Management of mental illness by the British Army

Leigh Neal, Matt Kiernan, David Hill, Frank McManus, Mark Turner

Research output: Contribution to journalArticlepeer-review

9 Citations (Scopus)
7 Downloads (Pure)

Abstract

Background: The Ministry of Defence has its own hospital for soldiers requiring admission for mental health problems. Aims: To assess the efficiency of the army psychiatric hospital at restoring patients to full active duty. To assess whether a new military training and rehabilitation unit (MTRU) that emphasises military-skills training, improves outcome. Method: A 2-year, inception-cohort outcome study of hospital in-patients. A 12-month, case-matched, ‘before and after’ outcome study compared MTRU patients with hospital in-patients. Results: I (hospital in-patients, n=309): at 2-year follow-up 67 (22%) were fully fit for active duty. Military psychiatrists' success rate at predicting recovery to active duty was 27%. 2: the odds of a soldier in the MTRU cohort (n=35) returning to active duty were 14 times greater than for the hospital cohort (n=35). The odds of remaining in the army while unfit for active duty were 20 times less for the MTRU than for the hospital cohort. Conclusions: The army hospital is inefficient at rehabilitation to active duty. The MTRU significantly increased the odds of returning to active duty and reduced the odds of remaining in the army while still unfit. These findings may be applicable to the emergency services.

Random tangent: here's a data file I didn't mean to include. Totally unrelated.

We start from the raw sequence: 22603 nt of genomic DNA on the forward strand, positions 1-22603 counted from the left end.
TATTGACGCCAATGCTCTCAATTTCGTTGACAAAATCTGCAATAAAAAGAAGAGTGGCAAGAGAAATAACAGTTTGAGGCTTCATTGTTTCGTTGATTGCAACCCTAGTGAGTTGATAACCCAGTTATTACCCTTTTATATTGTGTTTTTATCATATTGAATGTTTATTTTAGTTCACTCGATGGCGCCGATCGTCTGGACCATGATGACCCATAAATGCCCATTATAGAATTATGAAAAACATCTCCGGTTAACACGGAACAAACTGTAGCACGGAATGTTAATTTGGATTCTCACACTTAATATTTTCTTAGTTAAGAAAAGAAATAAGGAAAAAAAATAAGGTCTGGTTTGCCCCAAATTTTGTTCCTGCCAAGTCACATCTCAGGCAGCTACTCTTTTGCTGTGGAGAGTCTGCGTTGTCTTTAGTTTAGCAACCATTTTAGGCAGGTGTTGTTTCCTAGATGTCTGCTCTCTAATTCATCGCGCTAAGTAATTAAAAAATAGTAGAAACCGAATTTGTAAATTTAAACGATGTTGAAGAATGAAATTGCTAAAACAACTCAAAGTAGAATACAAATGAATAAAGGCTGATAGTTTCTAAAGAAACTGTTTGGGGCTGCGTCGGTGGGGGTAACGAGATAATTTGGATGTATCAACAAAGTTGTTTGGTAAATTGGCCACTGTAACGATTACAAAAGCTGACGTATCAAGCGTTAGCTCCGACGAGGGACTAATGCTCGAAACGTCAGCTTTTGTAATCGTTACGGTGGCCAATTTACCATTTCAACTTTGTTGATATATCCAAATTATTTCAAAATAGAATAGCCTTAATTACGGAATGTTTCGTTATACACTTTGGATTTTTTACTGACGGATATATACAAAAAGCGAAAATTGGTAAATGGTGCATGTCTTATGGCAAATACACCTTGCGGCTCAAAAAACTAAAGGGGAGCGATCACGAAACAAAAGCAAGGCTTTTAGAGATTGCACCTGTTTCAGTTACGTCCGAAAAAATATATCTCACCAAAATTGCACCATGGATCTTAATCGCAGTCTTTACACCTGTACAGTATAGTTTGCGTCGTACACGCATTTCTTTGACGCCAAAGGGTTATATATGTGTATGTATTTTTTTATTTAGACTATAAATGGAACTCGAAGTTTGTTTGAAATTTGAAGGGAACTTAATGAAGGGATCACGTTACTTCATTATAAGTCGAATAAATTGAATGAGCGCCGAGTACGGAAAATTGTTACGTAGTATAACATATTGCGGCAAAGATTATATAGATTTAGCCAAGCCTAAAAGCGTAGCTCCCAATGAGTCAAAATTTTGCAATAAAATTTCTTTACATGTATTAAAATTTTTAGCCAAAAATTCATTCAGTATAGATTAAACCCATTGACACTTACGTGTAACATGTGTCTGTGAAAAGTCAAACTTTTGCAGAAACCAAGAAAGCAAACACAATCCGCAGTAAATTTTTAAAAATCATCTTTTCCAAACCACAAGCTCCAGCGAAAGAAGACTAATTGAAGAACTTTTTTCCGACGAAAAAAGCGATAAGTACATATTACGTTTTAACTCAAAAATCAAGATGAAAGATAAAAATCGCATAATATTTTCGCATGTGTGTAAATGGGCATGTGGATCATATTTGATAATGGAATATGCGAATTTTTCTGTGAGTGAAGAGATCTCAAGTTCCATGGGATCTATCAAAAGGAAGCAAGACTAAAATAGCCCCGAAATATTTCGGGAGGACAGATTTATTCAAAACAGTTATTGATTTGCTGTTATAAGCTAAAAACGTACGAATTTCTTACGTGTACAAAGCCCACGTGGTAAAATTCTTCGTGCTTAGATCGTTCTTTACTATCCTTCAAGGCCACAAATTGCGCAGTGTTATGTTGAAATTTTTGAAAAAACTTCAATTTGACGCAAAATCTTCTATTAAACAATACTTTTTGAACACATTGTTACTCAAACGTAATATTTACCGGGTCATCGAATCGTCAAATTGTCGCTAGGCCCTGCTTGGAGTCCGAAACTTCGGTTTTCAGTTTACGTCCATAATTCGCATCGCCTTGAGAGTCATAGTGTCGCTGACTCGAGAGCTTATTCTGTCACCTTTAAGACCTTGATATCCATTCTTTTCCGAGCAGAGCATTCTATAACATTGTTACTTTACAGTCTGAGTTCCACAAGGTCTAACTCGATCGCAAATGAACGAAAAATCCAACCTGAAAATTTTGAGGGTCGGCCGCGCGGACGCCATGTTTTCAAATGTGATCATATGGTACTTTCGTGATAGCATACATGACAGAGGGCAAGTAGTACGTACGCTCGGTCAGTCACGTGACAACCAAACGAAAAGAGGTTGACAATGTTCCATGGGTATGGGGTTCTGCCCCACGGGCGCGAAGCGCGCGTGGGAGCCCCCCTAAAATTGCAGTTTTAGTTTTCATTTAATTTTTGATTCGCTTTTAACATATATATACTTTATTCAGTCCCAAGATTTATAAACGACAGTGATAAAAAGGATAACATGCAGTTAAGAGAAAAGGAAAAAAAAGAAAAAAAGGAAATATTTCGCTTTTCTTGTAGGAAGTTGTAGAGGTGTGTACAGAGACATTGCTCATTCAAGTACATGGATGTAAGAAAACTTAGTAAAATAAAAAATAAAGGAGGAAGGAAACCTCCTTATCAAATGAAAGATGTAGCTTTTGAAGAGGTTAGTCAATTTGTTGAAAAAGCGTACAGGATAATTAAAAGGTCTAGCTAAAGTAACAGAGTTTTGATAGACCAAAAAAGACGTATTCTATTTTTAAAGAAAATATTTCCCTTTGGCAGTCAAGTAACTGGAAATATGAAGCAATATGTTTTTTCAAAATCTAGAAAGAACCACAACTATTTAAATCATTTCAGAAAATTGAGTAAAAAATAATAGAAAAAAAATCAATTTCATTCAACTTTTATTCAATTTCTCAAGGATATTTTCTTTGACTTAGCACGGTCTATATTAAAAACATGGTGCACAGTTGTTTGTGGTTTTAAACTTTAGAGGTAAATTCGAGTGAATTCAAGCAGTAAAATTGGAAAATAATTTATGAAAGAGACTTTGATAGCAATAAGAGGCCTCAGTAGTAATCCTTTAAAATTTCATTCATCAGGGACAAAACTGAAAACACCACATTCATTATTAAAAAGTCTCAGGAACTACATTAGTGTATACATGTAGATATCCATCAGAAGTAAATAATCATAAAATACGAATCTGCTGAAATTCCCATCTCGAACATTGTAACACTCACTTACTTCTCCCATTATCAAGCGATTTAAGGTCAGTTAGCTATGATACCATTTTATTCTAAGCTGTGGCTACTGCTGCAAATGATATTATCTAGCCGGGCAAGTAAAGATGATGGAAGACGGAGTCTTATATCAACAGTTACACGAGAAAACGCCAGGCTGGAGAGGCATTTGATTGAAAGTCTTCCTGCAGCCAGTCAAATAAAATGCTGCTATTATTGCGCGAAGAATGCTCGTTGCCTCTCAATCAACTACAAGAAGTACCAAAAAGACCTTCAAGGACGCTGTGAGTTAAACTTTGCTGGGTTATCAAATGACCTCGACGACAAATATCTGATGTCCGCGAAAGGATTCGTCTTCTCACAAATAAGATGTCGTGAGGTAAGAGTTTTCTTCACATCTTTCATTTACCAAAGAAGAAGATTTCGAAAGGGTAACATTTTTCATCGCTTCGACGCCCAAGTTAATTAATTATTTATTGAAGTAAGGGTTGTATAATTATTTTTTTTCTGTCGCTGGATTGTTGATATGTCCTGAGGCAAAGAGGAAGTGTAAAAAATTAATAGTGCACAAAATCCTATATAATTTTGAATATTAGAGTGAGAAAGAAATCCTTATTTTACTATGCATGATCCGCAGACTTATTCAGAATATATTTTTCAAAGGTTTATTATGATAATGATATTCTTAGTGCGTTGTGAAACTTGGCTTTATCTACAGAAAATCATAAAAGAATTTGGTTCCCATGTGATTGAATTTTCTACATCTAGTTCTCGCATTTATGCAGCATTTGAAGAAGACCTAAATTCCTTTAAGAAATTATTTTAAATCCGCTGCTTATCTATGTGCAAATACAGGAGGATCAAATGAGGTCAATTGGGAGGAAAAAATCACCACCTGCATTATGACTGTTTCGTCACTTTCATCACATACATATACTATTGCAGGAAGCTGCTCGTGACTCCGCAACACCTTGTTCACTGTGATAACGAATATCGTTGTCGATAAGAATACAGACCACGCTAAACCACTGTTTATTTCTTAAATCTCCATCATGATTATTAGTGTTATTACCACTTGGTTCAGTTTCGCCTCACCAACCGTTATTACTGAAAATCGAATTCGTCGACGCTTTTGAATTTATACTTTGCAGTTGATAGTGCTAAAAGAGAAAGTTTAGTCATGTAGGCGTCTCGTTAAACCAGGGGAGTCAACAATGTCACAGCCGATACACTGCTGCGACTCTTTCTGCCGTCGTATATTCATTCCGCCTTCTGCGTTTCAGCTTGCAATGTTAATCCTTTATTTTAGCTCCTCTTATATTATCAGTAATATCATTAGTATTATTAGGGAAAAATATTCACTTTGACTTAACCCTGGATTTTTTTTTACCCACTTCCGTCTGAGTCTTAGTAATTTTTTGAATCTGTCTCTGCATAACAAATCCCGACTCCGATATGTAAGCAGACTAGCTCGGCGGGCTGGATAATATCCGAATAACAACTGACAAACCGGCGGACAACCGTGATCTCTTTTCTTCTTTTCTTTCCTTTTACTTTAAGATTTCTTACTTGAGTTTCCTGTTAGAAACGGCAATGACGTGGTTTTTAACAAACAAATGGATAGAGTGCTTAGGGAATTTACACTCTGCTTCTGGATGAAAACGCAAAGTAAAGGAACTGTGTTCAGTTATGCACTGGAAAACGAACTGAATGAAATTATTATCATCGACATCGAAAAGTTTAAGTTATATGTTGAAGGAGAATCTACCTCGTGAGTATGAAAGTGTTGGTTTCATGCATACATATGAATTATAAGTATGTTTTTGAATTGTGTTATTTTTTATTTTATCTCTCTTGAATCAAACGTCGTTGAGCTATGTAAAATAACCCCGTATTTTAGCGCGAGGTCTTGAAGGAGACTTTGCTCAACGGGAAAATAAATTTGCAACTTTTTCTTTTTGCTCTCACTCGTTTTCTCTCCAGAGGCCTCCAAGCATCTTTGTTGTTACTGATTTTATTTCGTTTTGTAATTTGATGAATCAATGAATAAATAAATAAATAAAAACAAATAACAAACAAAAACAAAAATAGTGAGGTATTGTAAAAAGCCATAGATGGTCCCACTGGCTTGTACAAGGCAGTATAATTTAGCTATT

Original languageEnglish
Pages (from-to)337-341
JournalThe British Journal of Psychiatry
Volume182
Issue number4
DOIs
Publication statusPublished - 2003

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